The use of energy efficient lighting, like compact fluorescent lightbulbs (CFLs) and emerging LED technology, is rapidly escalating, as these lighting methods reduce energy consumption and have much longer lifespans than traditional incandescent bulbs. Yet consumers are largely unaware that these lighting technologies are made possible by rare earth phosphors.
The bulbs function by using a small amount of electricity to energize the rare earth phosphors in the bulb. These phosphors, in turn, emit visible light. Different blends of these phosphors can produce different kinds of light, and manufacturers fine tune their blends to produce light that’s most pleasing to consumers.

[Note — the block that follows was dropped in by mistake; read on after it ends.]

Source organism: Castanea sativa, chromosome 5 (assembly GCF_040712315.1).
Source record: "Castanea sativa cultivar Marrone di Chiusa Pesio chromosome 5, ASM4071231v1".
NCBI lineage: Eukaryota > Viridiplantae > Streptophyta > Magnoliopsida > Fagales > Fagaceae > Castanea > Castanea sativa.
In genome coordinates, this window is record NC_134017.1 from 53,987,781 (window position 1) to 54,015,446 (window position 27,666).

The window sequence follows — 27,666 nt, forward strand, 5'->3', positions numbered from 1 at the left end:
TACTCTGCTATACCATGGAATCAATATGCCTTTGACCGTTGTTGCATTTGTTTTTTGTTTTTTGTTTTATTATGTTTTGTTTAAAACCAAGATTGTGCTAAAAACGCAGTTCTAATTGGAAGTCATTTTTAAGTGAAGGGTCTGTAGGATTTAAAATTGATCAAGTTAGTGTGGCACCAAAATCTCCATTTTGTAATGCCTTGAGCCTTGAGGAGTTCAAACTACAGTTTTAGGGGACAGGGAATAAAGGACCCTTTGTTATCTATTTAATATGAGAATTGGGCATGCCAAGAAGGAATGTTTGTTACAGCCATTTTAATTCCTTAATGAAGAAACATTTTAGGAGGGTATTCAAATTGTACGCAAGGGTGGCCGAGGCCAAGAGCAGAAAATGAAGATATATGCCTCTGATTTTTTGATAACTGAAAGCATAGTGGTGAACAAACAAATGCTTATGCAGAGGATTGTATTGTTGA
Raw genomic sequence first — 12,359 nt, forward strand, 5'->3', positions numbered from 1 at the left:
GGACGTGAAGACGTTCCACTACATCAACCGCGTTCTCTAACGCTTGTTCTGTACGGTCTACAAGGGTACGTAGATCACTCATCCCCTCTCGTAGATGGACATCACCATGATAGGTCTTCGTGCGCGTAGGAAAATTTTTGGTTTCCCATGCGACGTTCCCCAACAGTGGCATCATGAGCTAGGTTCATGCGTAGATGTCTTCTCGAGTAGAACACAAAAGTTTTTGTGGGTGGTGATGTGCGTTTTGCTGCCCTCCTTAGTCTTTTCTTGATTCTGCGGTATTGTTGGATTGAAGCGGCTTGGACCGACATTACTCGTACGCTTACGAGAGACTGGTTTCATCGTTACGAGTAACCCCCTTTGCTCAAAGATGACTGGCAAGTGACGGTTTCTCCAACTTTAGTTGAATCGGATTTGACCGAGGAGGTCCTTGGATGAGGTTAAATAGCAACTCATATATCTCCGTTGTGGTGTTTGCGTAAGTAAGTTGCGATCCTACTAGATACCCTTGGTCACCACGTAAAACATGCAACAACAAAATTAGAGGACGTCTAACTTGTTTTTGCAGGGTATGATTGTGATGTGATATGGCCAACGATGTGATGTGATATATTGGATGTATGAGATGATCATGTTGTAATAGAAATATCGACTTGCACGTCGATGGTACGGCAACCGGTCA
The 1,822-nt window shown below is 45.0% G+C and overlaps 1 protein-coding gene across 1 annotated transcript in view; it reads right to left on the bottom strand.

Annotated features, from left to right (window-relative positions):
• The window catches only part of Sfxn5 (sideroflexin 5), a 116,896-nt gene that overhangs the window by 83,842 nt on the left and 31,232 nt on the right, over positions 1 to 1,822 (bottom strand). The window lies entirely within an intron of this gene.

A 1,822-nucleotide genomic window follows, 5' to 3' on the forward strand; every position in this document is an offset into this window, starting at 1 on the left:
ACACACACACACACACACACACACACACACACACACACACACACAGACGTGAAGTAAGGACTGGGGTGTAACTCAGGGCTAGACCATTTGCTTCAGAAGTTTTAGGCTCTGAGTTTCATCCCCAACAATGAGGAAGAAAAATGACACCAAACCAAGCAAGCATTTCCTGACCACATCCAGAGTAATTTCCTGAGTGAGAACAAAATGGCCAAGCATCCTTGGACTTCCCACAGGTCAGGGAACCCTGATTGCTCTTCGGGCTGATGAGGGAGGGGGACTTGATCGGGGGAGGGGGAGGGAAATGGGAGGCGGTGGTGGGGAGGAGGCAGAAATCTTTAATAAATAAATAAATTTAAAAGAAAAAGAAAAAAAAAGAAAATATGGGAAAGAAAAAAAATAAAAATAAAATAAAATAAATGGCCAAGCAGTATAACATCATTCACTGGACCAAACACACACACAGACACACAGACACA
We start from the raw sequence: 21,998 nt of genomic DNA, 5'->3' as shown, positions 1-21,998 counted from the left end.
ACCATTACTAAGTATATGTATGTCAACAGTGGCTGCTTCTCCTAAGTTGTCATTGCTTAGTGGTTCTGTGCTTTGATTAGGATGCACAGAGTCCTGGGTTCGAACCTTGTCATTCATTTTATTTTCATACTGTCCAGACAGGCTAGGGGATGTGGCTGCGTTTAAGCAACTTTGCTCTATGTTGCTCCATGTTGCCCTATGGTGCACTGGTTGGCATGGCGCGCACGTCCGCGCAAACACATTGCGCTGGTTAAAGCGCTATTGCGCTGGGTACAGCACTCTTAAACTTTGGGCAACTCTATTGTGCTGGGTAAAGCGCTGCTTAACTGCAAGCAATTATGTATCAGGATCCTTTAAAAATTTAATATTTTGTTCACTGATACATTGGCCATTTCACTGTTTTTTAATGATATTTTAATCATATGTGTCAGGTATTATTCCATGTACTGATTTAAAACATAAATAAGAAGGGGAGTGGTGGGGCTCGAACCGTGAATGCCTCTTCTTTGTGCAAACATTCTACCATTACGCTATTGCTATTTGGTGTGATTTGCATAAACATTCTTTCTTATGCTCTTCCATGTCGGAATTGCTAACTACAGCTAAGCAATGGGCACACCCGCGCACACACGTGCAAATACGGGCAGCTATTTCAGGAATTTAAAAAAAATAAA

The rare earths used in this technology are europium, terbium, yttrium, and in some cases dysprosium. Each has luminescent qualities that are unique to the rare earths, and the qualities that make them well-suited for energy efficient lighting are the same qualities that make these rare earths essential in LCD screens.
These four rare earths, which are in high demand worldwide for their wide ranging commercial applications, are also in the shortest supply. The good news, however, is that their use in energy efficient lighting, and fluorescent lighting in particular, presents one of the most promising areas for rare earth recycling. To date, CFL recycling has focused almost exclusively on recovering the toxic mercury in the bulbs. However, it is now equally important that CFL and all fluorescent lighting recycling capture the rare earths as well.
At Molycorp, we believe that recycling energy efficient bulbs will be an important future source of heavy rare earth phosphors, and as such, recycling is a key area of our research and future technology development.